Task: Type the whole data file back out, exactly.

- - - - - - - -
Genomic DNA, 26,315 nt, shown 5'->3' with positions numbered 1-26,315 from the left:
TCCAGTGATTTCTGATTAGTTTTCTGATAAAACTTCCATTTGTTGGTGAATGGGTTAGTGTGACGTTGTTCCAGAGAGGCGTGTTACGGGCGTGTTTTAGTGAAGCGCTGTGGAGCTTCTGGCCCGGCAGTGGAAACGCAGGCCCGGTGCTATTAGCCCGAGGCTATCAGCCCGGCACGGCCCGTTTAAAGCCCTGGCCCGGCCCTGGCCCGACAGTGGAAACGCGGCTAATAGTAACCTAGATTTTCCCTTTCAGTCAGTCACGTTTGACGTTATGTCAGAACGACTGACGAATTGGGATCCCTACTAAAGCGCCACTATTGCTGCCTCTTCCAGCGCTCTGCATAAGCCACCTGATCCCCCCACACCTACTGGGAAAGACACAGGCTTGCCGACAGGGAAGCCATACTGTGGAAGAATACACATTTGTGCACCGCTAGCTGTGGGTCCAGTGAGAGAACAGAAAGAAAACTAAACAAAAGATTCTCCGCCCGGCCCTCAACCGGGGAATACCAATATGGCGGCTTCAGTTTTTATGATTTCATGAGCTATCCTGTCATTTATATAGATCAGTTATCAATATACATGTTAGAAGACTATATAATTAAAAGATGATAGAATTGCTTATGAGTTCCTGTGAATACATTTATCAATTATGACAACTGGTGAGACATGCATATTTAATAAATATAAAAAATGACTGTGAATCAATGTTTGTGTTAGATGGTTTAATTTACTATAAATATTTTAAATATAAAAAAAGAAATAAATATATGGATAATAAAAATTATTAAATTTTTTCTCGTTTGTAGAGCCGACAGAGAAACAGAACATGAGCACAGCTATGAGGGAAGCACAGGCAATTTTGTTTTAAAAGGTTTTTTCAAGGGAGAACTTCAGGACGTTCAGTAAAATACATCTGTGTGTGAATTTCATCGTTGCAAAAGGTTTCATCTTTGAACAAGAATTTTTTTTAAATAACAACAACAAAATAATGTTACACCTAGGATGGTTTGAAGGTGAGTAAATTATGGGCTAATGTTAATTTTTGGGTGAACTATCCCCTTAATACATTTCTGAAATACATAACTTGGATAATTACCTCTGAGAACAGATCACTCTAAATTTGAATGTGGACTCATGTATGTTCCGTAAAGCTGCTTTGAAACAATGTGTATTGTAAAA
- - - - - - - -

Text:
Genomic DNA, 26,315 nt, shown 5'->3' with positions numbered 1-26,315 from the left:
TCCAGTGATTTCTGATTAGTTTTCTGATAAAACTTCCATTTGTTGGTGAATGGGTTAGTGTGACGTTGTTCCAGAGAGGCGTGTTACGGGCGTGTTTTAGTGAAGCGCTGTGGAGCTTCTGGCCCGGCAGTGGAAACGCAGGCCCGGTGCTATTAGCCCGAGGCTATCAGCCCGGCACGGCCCGTTTAAAGCCCTGGCCCGGCCCTGGCCCGACAGTGGAAACGCGGCTAATAGTAACCTAGATTTTCCCTTTCAGTCAGTCACGTTTGACGTTATGTCAGAACGACTGACGAATTGGGATCCCTACTAAAGCGCCACTATTGCTGCCTCTTCCAGCGCTCTGCATAAGCCACCTGATCCCCCCACACCTACTGGGAAAGACACAGGCTTGCCGACAGGGAAGCCATACTGTGGAAGAATACACATTTGTGCACCGCTAGCTGTGGGTCCAGTGAGAGAACAGAAAGAAAACTAAACAAAAGATTCTCCGCCCGGCCCTCAACCGGGGAATACCAATATGGCGGCTTCAGTTTTTATGATTTCATGAGCTATCCTGTCATTTATATAGATCAGTTATCAATATACATGTTAGAAGACTATATAATTAAAAGATGATAGAATTGCTTATGAGTTCCTGTGAATACATTTATCAATTATGACAACTGGTGAGACATGCATATTTAATAAATATAAAAAATGACTGTGAATCAATGTTTGTGTTAGATGGTTTAATTTACTATAAATATTTTAAATATAAAAAAAGAAATAAATATATGGATAATAAAAATTATTAAATTTTTTCTCGTTTGTAGAGCCGACAGAGAAACAGAACATGAGCACAGCTATGAGGGAAGCACAGGCAATTTTGTTTTAAAAGGTTTTTTCAAGGGAGAACTTCAGGACGTTCAGTAAAATACATCTGTGTGTGAATTTCATCGTTGCAAAAGGTTTCATCTTTGAACAAGAATTTTTTTTAAATAACAACAACAAAATAATGTTACACCTAGGATGGTTTGAAGGTGAGTAAATTATGGGCTAATGTTAATTTTTGGGTGAACTATCCCCTTAATACATTTCTGAAATACATAACTTGGATAATTACCTCTGAGAACAGATCACTCTAAATTTGAATGTGGACTCATGTATGTTCCGTAAAGCTGCTTTGAAACAATGTGTATTGTAAAA